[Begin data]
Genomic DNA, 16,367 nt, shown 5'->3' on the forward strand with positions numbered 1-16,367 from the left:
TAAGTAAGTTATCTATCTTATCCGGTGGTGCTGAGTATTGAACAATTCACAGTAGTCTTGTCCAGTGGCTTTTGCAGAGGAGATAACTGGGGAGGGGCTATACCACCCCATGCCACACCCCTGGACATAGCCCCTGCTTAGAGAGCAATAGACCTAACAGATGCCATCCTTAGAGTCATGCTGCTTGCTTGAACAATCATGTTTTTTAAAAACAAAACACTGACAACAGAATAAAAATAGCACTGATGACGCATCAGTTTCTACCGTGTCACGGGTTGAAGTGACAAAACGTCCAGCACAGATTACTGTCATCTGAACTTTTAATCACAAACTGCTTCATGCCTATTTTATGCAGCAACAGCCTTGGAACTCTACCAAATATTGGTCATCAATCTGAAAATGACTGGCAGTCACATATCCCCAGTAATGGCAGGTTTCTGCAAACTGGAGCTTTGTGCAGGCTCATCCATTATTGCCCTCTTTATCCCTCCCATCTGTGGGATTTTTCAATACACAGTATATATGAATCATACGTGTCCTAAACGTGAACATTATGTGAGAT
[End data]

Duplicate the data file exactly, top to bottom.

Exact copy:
Genomic DNA, 16,367 nt, shown 5'->3' on the forward strand with positions numbered 1-16,367 from the left:
TAAGTAAGTTATCTATCTTATCCGGTGGTGCTGAGTATTGAACAATTCACAGTAGTCTTGTCCAGTGGCTTTTGCAGAGGAGATAACTGGGGAGGGGCTATACCACCCCATGCCACACCCCTGGACATAGCCCCTGCTTAGAGAGCAATAGACCTAACAGATGCCATCCTTAGAGTCATGCTGCTTGCTTGAACAATCATGTTTTTTAAAAACAAAACACTGACAACAGAATAAAAATAGCACTGATGACGCATCAGTTTCTACCGTGTCACGGGTTGAAGTGACAAAACGTCCAGCACAGATTACTGTCATCTGAACTTTTAATCACAAACTGCTTCATGCCTATTTTATGCAGCAACAGCCTTGGAACTCTACCAAATATTGGTCATCAATCTGAAAATGACTGGCAGTCACATATCCCCAGTAATGGCAGGTTTCTGCAAACTGGAGCTTTGTGCAGGCTCATCCATTATTGCCCTCTTTATCCCTCCCATCTGTGGGATTTTTCAATACACAGTATATATGAATCATACGTGTCCTAAACGTGAACATTATGTGAGAT